This week saw an exciting announcement from the US space agency, NASA with the safe arrival of its MAVEN spacecraft in orbit around Mars. But how did it get there and what is its mission?
Why is it Called MAVEN?
MAVEN is an acronym and stands for Mars Atmosphere and Volatile Evolution missioN. Interestingly “maven” is also a Hebrew word for someone who accumulates and passes on knowledge.
What is MAVEN and Why is it there?
MAVEN is a spacecraft designed to collect data that will help scientists understand what happened to the atmosphere on Mars. There is evidence that Mars was once a warm planet with water and possibly life but over the last few million years the planet has lost almost 99% of its atmosphere and is now dry and cold. In fact, the atmospheric pressure on the planet’s surface is so low that if you were able to pour water it would instantly boil away.
MAVEN will spend at least one Earth year (half a Martian year) orbiting Mars, varying its height between 93 miles (150 km) and 3,852 miles (6,200 km) above the surface. The detailed instruments aboard MAVEN will measure the atmosphere as it is now, and examine how quickly it’s disappearing. Scientists hope to use this information to calculate when Mars was habitable and what it may have been like.
How Did MAVEN get to Mars?
MAVEN was launched on the 18th November 2013 and has taken 10 months to travel the 274 million miles (442 million kilometres) to Mars. After travelling at 10,000 miles per hour (16,000 kilometres per hour) MAVEN fired its 6 thrusters for 33 minutes as it approached Mars, which meant that it became subject to the planet’s gravity and it is now in orbit. Over the next 6 weeks, its path will be adjusted until it takes just 4.5 hours to orbit Mars once.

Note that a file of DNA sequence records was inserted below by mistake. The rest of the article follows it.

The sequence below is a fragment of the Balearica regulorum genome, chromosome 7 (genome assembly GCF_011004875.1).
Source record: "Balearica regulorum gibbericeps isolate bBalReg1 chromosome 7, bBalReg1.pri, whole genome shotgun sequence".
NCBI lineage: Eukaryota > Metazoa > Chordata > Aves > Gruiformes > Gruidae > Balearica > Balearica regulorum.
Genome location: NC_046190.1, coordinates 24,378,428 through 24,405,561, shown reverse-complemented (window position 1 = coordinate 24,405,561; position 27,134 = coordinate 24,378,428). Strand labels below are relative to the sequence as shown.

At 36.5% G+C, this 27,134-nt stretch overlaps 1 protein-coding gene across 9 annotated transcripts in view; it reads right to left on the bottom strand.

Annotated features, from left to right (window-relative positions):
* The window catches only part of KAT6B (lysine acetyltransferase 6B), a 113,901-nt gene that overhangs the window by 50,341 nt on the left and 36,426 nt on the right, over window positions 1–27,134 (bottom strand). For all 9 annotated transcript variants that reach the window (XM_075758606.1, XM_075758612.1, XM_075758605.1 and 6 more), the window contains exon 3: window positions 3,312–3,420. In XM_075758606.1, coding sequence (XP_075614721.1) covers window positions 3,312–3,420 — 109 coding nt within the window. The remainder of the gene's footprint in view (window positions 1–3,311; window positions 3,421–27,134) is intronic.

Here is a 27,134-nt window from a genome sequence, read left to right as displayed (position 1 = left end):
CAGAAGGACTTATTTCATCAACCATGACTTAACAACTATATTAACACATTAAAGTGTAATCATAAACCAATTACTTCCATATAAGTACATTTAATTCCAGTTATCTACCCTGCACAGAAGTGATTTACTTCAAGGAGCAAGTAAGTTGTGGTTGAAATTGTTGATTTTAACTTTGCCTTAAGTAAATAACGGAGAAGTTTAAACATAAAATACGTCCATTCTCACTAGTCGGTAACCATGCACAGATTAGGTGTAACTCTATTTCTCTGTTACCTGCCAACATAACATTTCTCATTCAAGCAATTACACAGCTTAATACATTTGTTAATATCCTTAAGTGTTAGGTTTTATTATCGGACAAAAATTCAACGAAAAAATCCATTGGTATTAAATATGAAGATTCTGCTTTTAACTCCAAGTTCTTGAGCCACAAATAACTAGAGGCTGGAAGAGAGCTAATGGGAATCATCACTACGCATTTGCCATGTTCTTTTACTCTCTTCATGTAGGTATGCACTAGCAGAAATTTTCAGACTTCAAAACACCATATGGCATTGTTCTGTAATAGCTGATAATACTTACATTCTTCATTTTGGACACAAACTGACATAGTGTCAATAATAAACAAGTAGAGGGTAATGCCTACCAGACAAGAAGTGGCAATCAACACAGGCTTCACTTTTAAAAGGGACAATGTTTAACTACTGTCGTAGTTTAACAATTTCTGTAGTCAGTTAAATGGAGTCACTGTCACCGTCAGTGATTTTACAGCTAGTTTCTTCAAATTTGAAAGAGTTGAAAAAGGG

Is MAVEN the First Man-made Craft to Reach Mars?
No, there are already 3 other spacecraft in orbit around Mars with a fourth, the Indian craft Mangalyaan, joining it in a matter of days. Although Mangalyaan has a different mission to MAVEN it too will be collecting atmospheric data and this will be shared with researchers from other countries. In addition to these orbiting craft, there are several land-based robots, the most well-known of which is probably the Curiosity Rover.
What Happens Next on Mars?
With plans for manned missions to Mars already being discussed, it seems likely that within the next 15-20 years we may well see the first humans landing on Mars. Every piece of information that the orbiting spacecraft and land-based robots are able to discover moves humanity a tiny bit closer to living on a planet that is not our own.
Sam blogs about all kinds of science at www.samanthagouldson.com.